p73 is a p53-related transcription factor with fundamental roles in development and tumor suppression. Transcription from two different promoters on the p73 gene results in generation of transcriptionally active TAp73 isoforms and dominant negative ΔNp73 isoforms with opposing pro- and anti-apoptotic functions. Therefore, the relative ratio of each isoform is an important determinant of the cell fate. Proteasomal degradation of p73 is mediated by polyubiquitination-dependent and -independent processes both of which appear, thus far, to lack selectivity for the TAp73 and ΔNp73 isoforms. Here, we describe the characterization of another transcriptional target of TAp73; a ring finger domain ubiquitin ligase p73 Induced RING 2 protein (PIR2). Although PIR2 was initially identified a p53-induced gene (p53RFP), low abundance of PIR2 transcript in mouse embryonic fibroblasts of TAp73 KO mice compared with WT mice and comparison of PIR2 mRNA and protein levels following TAp73 or p53 overexpression substantiate TAp73 isoforms as strong inducers of PIR2. Although PIR2 expression was induced by DNA damage, its expression did not alter apoptotic response or cell cycle profile per se. However, coexpression of PIR2 with TAp73 or ΔNp73 resulted in an increase of the TA/ΔNp73 ratio, due to preferential degradation of ΔNp73. Finally, PIR2 was able to relieve the inhibitory effect of ΔNp73 on TAp73 induced apoptosis following DNA damage. These results suggest that PIR2, by being induced by TAp73 and degrading ΔNp73, differentially regulates TAp73/ΔNp73 stability, and, hence, it may offer a therapeutic approach to enhance the chemosensitivity of tumor cells.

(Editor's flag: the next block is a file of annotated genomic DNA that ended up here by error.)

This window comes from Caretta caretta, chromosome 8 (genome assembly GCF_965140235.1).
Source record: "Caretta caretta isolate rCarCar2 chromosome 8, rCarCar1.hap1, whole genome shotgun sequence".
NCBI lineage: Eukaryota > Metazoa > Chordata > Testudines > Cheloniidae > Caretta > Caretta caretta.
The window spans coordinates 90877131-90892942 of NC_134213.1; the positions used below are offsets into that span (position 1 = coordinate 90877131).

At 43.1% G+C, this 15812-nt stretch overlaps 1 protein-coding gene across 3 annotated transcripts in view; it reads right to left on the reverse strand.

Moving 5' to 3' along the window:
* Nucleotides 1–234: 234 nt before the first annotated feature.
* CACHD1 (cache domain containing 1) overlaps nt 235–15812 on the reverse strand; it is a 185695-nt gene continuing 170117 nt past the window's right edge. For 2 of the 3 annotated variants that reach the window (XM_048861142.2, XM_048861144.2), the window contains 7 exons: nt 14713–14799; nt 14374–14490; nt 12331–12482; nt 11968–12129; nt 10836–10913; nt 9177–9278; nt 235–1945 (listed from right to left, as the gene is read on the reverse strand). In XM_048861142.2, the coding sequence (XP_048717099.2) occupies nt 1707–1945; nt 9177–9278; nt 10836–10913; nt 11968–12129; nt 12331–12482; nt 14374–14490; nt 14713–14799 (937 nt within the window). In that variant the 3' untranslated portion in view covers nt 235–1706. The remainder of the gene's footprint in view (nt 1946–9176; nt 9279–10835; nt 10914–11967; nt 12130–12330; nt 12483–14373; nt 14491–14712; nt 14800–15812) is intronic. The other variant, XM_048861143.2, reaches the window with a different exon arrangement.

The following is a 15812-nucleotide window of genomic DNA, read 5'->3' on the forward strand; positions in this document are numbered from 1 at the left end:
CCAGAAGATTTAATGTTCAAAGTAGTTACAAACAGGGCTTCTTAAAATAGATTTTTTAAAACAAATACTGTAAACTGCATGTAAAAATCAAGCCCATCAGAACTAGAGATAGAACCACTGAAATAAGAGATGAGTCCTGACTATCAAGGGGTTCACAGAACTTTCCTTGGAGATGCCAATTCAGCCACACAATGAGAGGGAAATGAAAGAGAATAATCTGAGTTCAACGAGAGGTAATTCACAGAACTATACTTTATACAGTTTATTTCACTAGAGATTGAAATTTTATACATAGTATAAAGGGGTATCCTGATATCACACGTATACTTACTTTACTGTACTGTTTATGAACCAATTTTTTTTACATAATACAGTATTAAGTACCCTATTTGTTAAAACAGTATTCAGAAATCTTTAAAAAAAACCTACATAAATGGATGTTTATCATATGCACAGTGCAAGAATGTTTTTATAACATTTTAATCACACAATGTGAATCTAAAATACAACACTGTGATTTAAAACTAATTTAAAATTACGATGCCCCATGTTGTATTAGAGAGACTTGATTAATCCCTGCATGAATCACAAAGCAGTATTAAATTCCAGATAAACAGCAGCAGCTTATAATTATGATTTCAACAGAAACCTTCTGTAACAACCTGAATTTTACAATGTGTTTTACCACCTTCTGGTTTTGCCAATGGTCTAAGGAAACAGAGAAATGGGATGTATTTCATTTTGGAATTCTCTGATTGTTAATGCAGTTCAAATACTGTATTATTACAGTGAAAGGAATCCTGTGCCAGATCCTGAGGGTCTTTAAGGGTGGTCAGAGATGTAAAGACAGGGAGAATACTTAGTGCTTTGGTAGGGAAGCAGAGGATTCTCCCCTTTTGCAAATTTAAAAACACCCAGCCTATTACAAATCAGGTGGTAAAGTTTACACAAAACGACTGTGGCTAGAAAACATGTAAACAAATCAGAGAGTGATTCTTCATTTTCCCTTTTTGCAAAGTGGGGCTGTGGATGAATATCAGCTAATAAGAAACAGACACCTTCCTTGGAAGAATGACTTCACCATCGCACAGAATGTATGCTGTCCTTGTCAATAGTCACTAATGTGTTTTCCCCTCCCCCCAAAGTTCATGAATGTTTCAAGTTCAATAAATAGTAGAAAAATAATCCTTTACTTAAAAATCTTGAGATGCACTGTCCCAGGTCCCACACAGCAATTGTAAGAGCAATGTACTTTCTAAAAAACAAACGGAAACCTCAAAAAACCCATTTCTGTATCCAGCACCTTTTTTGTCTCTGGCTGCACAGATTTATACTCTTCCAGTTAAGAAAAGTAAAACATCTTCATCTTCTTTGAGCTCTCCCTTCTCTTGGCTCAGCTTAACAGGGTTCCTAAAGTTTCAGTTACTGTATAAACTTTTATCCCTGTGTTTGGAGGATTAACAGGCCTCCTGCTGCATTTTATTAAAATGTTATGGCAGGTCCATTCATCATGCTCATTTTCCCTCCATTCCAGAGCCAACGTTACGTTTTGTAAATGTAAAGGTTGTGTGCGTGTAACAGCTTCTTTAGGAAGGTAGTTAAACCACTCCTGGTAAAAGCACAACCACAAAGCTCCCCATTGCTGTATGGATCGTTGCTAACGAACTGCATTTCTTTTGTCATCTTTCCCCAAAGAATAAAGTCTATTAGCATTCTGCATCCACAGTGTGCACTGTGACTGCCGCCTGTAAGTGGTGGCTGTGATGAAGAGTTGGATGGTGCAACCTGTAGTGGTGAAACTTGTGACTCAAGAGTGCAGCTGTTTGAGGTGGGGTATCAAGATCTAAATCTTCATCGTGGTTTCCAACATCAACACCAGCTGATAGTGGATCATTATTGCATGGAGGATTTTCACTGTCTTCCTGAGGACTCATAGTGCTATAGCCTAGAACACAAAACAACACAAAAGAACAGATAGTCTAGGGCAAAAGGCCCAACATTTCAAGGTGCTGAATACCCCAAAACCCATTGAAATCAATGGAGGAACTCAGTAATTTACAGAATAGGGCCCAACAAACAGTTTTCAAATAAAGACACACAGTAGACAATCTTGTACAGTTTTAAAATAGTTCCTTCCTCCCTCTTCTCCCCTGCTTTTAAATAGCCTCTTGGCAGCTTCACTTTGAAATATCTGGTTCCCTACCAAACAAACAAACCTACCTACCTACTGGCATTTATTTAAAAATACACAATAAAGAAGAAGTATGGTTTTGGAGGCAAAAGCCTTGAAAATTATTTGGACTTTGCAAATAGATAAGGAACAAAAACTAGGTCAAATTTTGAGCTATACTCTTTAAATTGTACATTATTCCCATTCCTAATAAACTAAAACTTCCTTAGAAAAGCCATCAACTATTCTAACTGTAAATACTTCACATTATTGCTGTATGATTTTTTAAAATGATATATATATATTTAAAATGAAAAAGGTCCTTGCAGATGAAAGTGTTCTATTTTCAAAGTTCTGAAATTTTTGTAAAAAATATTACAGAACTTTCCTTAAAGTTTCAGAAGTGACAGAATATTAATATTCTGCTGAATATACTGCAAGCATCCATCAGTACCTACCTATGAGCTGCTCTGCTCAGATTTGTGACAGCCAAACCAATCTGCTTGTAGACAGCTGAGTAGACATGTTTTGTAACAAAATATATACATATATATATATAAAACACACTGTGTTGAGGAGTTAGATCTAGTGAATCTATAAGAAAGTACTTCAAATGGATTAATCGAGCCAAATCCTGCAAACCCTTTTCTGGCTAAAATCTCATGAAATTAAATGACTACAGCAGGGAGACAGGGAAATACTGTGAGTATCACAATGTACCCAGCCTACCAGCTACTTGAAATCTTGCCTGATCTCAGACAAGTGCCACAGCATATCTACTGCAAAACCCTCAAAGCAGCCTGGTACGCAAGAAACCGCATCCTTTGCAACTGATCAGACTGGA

|Number of pages||6|
|Journal||Proceedings of the National Academy of Sciences of the United States of America|
|Publication status||Published - Jul 20 2010|
- DNA damage
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